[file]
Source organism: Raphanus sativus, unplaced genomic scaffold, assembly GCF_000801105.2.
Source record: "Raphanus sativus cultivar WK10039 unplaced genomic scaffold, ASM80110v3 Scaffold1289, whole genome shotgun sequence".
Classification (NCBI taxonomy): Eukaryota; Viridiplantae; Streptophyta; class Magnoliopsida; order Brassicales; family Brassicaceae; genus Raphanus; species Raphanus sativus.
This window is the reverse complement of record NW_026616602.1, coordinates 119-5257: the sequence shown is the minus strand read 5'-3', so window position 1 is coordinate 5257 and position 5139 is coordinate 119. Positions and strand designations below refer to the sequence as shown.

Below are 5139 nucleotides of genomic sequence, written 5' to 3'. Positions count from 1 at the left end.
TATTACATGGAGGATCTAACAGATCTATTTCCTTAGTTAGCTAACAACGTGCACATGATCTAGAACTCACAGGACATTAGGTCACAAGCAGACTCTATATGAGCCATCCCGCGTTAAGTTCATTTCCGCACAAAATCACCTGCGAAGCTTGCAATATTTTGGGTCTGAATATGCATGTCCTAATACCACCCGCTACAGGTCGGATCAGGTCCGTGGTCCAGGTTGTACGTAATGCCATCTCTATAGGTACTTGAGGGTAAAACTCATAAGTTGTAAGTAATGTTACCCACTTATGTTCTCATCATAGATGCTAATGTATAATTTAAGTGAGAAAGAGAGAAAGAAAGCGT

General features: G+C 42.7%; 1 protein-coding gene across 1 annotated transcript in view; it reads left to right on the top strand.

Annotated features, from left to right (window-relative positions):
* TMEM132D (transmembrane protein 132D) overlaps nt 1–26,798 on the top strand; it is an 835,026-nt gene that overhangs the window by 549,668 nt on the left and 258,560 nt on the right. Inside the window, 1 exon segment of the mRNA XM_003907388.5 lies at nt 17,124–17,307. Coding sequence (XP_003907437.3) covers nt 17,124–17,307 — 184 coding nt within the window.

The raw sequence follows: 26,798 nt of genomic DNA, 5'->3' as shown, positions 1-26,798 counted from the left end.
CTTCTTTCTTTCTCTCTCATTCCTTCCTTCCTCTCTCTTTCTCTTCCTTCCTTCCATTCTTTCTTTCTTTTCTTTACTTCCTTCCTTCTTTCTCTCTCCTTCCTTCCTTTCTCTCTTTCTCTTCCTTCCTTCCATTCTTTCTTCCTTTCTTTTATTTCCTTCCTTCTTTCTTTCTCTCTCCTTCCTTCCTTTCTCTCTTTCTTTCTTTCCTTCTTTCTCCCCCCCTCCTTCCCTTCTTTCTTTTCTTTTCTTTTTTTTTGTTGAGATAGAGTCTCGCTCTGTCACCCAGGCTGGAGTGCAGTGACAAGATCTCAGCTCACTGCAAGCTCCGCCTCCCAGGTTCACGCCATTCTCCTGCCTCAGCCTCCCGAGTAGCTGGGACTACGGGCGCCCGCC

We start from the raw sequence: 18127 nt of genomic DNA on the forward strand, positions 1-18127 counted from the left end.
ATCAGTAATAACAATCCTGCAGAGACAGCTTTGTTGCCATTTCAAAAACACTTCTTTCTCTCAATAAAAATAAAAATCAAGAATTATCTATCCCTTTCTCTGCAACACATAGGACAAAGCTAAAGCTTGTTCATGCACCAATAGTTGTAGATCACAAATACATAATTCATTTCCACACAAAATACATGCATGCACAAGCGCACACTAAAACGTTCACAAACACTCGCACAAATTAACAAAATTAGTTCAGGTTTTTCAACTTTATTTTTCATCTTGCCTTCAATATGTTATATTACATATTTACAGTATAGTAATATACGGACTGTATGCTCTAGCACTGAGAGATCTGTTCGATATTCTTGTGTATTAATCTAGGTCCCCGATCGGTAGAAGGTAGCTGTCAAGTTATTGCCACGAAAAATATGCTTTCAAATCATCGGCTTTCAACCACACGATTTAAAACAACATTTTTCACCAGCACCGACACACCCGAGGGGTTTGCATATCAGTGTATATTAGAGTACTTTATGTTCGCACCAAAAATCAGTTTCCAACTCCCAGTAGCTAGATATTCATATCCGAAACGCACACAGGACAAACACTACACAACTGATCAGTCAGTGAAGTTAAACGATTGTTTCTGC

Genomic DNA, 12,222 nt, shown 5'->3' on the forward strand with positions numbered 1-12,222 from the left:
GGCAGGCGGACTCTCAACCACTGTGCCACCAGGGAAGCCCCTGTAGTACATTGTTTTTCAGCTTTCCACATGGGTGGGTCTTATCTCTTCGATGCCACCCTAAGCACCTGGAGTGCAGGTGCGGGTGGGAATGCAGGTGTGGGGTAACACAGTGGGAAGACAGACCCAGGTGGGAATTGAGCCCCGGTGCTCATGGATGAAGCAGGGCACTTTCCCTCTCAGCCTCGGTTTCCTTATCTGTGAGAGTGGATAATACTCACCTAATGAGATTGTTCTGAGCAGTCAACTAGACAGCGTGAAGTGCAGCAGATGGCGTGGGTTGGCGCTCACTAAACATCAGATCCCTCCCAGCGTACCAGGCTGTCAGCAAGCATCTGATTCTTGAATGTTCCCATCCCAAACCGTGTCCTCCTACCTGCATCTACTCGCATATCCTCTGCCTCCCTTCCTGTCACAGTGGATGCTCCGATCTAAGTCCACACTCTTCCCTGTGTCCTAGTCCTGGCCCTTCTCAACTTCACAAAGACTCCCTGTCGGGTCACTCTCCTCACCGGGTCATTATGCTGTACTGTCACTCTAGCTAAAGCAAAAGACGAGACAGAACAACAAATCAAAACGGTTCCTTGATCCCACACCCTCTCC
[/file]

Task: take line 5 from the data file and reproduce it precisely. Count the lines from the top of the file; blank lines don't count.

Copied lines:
Below are 5139 nucleotides of genomic sequence, written 5' to 3'. Positions count from 1 at the left end.